Abused

We were “that family” on the block. The one whose mom screamed obscenities out the window at her kids. The one who pulled her kids hair in public and called them names. The one you look at because you can’t stop looking and you want to stop, but you can’t. I was that daughter. Hated, shamed, abused, neglected and unwanted.



I grew up in a non-religious, un-churched family. I was the oldest. My mom lived with mental illness. From what I know it was depression and anxiety. However, she made it very clear to me that according to her my existence was the source of her problems.


Much of my childhood is a blank. I have scattered memories of punishment and abuse. One memory is of being very small and asking for water and having a wooden spoon broken over my head. I have other random memories of objects being thrown at me and my hair being pulled; Hiding in my room hoping she would leave me alone; The sound of her bedroom door opening and the sinking feeling as I wondered what was coming. Splashes of memories, but basically a dark hole.


Although there are few memories, there was a very clear, specific feeling that permeates my childhood. And it was FEAR. Cold, dark, paralyzing fear.


In middle school I would come home and my senses would be hyper-aware. As I stood at the door I would pause to gather my courage for what lay behind. Slowly I would open the door and listen for sounds to see if she was awake. I would smell the air to see if food was cooking, which would be an indication that maybe today would not be such a bad day. I would peer around, looking to see where she was to prepare for whatever would inevitably come. Trying to sense danger, I slinked through the house hoping not to be seen or heard; always trying to avoid her.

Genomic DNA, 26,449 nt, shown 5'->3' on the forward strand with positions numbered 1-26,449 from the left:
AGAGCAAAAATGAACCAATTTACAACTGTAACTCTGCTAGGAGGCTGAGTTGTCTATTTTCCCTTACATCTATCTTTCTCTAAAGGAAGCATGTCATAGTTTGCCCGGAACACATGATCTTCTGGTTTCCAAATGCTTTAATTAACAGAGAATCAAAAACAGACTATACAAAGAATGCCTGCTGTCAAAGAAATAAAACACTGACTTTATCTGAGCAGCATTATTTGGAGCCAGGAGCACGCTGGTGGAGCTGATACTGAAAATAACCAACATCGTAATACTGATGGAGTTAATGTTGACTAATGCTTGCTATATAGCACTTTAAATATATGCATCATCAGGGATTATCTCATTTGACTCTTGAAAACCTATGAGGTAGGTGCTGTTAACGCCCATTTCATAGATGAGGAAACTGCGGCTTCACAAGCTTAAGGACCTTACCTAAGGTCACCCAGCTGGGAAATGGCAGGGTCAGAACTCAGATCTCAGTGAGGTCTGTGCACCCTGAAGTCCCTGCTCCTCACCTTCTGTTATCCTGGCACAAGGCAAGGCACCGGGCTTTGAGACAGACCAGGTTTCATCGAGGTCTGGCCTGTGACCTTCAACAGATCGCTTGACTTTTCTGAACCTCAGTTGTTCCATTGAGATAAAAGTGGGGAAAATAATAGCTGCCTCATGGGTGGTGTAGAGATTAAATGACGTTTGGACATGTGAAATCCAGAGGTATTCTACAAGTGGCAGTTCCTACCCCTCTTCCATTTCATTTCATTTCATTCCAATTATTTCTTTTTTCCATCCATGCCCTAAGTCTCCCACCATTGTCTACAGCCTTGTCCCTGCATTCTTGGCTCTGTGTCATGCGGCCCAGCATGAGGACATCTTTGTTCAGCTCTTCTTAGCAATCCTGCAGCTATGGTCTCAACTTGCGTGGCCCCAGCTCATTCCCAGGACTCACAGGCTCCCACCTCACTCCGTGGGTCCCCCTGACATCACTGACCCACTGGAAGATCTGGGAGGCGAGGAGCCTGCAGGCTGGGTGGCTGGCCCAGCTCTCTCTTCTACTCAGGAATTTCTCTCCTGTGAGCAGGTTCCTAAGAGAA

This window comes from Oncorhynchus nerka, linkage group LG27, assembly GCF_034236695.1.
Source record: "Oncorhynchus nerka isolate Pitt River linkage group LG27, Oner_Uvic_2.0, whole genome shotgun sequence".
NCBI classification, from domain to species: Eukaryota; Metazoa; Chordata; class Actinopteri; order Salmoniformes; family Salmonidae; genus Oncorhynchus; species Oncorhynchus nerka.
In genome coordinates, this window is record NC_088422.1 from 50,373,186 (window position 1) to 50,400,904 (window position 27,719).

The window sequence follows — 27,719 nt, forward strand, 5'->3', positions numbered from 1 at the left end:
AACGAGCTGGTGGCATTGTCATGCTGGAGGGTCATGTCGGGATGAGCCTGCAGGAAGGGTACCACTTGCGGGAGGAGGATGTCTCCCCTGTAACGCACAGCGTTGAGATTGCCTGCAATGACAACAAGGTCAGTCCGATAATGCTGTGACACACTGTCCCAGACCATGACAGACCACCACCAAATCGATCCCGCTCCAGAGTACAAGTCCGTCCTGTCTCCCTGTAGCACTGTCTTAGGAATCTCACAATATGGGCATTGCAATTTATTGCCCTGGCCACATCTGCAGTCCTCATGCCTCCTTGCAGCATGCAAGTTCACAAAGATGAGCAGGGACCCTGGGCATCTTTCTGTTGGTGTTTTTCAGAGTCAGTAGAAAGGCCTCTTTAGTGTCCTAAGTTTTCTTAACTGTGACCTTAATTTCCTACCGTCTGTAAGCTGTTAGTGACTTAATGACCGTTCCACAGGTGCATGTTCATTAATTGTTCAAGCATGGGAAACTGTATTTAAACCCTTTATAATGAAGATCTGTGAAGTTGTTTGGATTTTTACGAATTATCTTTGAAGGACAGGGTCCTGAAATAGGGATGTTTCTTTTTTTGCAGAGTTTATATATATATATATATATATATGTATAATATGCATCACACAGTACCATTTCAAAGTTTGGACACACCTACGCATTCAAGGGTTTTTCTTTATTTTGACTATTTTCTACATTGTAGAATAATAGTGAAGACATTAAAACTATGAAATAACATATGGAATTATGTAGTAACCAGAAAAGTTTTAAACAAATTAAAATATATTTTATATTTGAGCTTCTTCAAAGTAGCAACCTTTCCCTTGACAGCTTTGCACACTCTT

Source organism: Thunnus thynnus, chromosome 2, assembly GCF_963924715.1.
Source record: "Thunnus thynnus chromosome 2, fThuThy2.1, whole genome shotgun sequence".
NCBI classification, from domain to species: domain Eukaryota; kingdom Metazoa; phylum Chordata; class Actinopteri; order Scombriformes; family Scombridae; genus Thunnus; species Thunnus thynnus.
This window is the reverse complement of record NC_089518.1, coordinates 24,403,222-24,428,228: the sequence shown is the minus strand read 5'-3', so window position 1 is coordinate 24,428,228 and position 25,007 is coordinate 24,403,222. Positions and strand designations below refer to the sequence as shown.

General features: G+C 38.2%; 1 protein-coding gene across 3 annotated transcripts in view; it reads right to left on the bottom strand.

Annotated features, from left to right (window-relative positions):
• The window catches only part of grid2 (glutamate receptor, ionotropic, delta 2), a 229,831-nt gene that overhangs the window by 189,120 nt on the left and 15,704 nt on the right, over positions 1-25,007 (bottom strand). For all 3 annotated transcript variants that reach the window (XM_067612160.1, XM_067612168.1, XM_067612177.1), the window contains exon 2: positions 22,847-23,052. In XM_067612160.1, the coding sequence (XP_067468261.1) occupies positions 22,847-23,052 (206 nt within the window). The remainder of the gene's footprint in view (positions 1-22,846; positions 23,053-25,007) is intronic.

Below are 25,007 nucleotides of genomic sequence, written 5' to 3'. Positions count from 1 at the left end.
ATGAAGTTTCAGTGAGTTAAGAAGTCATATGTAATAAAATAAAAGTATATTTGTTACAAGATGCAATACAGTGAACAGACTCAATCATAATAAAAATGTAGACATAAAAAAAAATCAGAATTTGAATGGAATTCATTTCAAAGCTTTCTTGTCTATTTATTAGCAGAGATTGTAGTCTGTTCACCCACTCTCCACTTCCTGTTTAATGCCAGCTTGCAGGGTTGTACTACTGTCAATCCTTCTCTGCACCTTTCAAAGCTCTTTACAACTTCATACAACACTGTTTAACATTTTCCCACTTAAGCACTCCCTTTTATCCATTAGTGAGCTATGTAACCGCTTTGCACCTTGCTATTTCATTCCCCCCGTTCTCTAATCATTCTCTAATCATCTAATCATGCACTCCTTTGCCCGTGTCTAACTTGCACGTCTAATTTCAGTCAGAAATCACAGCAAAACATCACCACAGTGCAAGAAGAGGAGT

I heard terrible words daily, “I hate you, I wish you were dead, you ruined my life, I wish I had an abortion, I should have had a hysterectomy before you were ever born.” There was one constant phrase that she spoke like a curse over me, “when you grow up you will be fat and ugly and no one will ever love you.” I couldn’t understand what I did wrong or what I could do to try and make her love me. I know that I tried and tried to be good enough.


Crying would be met with a stiff, “shut your mouth or I’ll really give you something to cry about.” Shame would wash over me as she humiliated me outside on the sidewalk in front of my friends. Friends who never came inside, friends who were terrified of her. They teased me at school about my mom. Laughed at me and pulled my hair, mocking me for what she was like. In sixth grade a group of girls told me that they were going to call the police and report her. I was terrified, begging them not to until they promised they wouldn’t. Another sign of how deep the abuse went. What you know is better than what you don’t know.